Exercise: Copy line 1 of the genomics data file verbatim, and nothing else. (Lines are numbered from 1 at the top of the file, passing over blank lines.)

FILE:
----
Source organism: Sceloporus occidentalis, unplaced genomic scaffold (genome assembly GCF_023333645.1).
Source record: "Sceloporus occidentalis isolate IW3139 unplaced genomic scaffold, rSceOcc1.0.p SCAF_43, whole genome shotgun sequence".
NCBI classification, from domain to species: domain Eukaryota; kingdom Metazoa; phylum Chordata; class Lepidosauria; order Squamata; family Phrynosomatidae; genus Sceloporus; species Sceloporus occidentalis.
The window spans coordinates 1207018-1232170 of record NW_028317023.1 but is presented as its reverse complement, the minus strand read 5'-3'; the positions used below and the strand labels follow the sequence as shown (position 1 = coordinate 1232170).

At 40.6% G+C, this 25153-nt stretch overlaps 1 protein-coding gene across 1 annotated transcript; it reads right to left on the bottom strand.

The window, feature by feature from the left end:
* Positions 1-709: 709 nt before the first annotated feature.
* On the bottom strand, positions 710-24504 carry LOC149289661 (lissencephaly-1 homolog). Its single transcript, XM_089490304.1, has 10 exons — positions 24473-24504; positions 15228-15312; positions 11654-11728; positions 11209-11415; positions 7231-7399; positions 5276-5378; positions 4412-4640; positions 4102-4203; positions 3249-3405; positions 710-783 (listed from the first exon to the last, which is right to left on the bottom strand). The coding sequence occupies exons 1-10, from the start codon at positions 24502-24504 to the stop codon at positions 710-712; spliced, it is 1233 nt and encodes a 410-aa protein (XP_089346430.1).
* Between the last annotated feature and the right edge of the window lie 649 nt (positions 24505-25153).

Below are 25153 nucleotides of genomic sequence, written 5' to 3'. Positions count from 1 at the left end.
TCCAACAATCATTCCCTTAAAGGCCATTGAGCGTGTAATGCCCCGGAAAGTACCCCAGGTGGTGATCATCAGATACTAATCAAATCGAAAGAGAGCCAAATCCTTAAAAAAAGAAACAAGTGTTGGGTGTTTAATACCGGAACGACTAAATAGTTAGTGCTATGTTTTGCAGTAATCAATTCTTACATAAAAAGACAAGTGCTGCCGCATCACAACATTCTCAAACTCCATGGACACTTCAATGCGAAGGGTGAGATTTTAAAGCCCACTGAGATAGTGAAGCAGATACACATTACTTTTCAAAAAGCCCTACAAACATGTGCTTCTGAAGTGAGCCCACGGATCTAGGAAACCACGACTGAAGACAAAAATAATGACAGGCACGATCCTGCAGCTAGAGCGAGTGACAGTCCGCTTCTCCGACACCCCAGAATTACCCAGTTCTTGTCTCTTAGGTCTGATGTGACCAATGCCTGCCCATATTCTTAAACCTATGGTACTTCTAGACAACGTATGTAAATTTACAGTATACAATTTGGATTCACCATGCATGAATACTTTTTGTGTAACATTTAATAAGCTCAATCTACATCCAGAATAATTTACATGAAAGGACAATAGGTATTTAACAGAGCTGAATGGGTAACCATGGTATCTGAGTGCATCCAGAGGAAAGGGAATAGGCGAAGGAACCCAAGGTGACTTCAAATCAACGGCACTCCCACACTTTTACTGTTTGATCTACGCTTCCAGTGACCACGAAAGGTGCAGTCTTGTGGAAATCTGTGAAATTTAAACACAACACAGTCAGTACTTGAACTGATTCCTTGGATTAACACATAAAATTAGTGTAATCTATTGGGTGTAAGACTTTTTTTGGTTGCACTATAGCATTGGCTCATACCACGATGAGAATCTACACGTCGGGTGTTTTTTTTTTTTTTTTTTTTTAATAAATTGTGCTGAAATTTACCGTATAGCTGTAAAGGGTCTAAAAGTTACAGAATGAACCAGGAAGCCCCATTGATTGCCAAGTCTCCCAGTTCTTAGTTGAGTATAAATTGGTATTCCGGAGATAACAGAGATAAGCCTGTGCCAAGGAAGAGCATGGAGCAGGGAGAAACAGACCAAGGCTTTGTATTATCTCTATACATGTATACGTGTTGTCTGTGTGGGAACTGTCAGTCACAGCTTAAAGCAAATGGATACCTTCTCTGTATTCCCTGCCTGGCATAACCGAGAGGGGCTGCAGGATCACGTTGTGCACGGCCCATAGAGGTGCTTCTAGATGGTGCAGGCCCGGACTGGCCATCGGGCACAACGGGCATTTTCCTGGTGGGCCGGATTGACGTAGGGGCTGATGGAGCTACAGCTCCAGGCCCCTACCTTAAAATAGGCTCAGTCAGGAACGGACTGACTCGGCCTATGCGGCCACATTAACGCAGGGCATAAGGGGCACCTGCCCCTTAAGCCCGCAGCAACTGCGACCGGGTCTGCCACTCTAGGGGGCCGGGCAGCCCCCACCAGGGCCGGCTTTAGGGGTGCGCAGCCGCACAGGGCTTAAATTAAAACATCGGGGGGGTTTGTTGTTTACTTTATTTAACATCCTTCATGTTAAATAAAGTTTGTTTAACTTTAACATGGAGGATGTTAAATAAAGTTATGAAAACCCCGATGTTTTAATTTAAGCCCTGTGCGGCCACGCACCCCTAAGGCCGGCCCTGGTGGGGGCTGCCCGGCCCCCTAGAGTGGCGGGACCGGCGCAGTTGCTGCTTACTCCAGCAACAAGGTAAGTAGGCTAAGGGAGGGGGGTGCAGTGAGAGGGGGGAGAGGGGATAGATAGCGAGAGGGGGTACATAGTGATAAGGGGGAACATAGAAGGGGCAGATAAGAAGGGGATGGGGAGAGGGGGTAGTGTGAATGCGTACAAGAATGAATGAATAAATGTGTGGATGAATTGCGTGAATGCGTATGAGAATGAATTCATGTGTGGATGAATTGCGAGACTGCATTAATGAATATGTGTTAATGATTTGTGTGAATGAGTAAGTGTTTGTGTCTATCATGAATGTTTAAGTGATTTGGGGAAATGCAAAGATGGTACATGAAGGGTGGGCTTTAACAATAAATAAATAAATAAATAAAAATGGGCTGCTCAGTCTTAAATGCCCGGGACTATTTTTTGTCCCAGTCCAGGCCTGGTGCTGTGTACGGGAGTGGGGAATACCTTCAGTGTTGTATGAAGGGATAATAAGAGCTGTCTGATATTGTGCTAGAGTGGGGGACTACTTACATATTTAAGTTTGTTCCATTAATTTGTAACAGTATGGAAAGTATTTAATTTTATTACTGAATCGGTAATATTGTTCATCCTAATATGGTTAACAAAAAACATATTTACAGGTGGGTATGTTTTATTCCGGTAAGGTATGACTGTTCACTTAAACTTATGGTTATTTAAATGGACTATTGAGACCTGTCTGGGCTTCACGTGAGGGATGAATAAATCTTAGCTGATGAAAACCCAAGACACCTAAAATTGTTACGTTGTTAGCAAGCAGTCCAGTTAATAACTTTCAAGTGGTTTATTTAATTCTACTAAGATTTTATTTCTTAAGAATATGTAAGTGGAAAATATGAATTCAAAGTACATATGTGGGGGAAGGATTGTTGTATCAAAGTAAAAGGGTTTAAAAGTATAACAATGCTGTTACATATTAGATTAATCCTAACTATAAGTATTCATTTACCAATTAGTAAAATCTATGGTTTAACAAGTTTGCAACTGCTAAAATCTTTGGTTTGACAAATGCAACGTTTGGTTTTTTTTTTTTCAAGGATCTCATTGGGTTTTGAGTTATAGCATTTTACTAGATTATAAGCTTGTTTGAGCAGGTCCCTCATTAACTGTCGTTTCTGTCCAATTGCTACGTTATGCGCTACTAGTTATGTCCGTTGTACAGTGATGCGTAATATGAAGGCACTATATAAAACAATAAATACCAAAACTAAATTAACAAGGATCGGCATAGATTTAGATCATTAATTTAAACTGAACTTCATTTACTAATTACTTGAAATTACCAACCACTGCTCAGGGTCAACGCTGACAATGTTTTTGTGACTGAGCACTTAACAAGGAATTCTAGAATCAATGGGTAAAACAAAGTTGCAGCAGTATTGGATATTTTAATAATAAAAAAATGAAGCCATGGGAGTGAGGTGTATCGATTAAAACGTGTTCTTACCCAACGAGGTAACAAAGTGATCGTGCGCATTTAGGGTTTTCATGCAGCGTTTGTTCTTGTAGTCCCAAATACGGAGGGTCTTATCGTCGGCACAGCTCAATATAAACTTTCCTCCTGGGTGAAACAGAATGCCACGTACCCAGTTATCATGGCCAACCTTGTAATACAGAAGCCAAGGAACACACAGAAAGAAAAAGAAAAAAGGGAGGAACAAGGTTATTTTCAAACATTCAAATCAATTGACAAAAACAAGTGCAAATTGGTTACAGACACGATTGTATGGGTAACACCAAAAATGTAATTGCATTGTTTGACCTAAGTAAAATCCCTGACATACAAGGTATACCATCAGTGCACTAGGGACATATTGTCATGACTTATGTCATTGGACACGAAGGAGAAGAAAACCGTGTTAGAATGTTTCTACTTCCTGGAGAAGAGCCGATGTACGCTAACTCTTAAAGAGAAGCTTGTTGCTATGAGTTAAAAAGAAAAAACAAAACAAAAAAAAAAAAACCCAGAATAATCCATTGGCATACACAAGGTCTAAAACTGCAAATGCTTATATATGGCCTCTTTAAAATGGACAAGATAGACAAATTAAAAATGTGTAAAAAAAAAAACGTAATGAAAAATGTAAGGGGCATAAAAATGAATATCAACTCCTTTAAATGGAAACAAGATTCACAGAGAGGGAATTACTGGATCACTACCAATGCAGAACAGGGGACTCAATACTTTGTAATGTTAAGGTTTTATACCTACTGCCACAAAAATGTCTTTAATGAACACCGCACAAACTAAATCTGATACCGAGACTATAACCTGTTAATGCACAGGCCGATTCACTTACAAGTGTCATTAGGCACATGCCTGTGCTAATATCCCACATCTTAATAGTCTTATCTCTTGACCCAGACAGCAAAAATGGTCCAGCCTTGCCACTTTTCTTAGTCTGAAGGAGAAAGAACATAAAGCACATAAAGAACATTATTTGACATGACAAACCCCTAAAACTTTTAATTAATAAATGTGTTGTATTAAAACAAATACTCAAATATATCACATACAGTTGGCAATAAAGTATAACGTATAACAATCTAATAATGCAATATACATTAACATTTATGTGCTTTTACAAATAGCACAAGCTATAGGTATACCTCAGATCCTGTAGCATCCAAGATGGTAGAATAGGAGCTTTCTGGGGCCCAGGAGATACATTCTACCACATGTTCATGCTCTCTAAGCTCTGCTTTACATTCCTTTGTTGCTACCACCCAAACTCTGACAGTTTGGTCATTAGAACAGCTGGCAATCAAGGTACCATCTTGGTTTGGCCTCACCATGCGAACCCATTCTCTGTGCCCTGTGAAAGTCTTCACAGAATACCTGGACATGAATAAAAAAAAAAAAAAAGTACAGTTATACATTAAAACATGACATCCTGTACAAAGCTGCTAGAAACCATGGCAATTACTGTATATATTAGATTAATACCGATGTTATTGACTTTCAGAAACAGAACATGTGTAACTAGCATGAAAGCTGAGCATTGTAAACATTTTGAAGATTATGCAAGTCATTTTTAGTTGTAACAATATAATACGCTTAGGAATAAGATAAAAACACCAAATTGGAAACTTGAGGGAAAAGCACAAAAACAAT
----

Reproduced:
Source organism: Sceloporus occidentalis, unplaced genomic scaffold (genome assembly GCF_023333645.1).